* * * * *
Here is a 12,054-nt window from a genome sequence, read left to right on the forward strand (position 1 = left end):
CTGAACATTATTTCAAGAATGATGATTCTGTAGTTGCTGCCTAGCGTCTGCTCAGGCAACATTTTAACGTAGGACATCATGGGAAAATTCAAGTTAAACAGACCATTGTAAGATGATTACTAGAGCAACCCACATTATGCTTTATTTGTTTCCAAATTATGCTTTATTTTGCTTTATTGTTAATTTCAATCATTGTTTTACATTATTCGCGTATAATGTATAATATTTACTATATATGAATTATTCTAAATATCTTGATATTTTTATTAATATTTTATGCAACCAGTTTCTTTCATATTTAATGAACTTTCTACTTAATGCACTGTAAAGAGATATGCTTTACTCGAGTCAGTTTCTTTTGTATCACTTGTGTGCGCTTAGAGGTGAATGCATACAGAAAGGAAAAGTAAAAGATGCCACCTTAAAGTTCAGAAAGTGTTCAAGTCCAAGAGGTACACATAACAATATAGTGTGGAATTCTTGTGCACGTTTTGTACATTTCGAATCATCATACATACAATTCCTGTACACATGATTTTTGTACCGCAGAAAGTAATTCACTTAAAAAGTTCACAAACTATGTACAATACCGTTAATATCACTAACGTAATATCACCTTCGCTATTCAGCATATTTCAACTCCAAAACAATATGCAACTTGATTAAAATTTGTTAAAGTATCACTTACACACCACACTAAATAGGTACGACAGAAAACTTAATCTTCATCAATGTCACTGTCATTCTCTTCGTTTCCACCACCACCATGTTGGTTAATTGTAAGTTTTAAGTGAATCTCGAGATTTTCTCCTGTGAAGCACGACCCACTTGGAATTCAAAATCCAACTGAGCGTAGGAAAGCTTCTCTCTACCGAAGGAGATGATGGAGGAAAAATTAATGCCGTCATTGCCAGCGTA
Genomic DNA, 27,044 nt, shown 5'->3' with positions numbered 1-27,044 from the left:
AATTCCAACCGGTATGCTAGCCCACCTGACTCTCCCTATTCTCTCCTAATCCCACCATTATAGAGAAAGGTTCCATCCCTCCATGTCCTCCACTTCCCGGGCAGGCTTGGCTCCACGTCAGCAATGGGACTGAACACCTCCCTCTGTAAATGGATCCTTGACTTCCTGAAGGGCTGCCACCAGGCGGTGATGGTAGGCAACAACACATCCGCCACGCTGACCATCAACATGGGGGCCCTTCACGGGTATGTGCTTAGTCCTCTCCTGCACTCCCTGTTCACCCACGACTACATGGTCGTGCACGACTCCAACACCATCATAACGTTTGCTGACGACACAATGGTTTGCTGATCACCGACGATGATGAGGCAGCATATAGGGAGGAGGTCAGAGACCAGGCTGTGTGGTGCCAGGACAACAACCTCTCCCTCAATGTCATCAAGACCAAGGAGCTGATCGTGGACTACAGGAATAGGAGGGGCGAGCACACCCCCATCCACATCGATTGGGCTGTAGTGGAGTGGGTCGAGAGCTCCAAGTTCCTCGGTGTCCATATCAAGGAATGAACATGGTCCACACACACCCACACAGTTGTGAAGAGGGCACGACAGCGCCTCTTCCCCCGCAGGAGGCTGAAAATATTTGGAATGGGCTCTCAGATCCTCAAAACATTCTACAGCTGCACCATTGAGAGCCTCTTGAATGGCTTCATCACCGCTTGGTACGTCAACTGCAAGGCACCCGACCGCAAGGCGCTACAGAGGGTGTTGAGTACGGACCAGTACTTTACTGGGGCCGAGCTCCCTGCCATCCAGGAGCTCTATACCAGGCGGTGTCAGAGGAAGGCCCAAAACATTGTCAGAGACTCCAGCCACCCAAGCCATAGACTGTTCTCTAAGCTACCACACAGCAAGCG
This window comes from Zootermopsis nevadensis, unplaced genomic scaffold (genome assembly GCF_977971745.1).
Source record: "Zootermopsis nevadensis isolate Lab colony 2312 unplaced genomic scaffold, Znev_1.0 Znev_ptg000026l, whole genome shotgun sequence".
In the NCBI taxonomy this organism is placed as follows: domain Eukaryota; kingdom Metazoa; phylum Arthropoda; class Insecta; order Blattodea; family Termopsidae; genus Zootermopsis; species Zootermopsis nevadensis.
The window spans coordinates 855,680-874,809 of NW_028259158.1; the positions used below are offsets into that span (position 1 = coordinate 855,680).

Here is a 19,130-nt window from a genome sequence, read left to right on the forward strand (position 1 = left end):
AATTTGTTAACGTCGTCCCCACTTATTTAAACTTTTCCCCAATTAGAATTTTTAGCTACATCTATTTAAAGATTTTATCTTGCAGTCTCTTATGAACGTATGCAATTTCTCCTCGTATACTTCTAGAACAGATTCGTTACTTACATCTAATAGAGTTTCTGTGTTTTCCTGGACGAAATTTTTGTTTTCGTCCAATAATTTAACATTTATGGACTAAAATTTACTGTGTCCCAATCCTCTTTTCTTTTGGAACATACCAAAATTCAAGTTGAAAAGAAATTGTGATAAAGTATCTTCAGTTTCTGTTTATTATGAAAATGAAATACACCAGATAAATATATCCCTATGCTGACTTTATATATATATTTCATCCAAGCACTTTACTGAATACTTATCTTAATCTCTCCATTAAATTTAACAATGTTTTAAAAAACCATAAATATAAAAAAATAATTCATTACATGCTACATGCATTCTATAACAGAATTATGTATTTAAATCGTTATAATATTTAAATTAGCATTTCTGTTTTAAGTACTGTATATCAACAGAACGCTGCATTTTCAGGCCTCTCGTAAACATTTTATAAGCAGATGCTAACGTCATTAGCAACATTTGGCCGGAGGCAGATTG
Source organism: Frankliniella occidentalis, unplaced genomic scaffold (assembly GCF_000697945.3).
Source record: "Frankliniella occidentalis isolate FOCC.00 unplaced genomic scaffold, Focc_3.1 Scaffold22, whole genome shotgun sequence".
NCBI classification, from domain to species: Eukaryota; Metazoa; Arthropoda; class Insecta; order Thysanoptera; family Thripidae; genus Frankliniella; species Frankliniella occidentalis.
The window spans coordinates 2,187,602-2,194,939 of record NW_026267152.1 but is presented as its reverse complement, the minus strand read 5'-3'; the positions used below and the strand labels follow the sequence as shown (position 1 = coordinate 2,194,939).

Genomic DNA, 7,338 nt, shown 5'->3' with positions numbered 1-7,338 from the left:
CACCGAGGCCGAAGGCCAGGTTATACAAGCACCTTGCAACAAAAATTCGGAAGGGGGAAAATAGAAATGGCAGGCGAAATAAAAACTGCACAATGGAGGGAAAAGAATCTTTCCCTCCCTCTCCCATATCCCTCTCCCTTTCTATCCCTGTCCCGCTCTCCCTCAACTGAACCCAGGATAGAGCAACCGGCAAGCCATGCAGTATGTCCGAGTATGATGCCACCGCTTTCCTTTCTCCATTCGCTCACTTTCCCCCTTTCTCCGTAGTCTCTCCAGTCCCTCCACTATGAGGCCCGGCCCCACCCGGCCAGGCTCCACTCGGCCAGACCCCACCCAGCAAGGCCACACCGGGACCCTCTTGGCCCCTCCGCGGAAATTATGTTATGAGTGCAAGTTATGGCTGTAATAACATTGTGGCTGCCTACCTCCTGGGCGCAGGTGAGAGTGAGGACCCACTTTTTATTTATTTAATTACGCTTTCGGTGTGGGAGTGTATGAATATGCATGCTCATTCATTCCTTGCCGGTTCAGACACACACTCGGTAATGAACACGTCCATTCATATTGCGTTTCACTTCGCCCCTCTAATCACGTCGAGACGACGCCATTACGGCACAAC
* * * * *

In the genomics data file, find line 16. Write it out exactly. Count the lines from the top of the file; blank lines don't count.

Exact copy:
CACCGAGGCCGAAGGCCAGGTTATACAAGCACCTTGCAACAAAAATTCGGAAGGGGGAAAATAGAAATGGCAGGCGAAATAAAAACTGCACAATGGAGGGAAAAGAATCTTTCCCTCCCTCTCCCATATCCCTCTCCCTTTCTATCCCTGTCCCGCTCTCCCTCAACTGAACCCAGGATAGAGCAACCGGCAAGCCATGCAGTATGTCCGAGTATGATGCCACCGCTTTCCTTTCTCCATTCGCTCACTTTCCCCCTTTCTCCGTAGTCTCTCCAGTCCCTCCACTATGAGGCCCGGCCCCACCCGGCCAGGCTCCACTCGGCCAGACCCCACCCAGCAAGGCCACACCGGGACCCTCTTGGCCCCTCCGCGGAAATTATGTTATGAGTGCAAGTTATGGCTGTAATAACATTGTGGCTGCCTACCTCCTGGGCGCAGGTGAGAGTGAGGACCCACTTTTTATTTATTTAATTACGCTTTCGGTGTGGGAGTGTATGAATATGCATGCTCATTCATTCCTTGCCGGTTCAGACACACACTCGGTAATGAACACGTCCATTCATATTGCGTTTCACTTCGCCCCTCTAATCACGTCGAGACGACGCCATTACGGCACAAC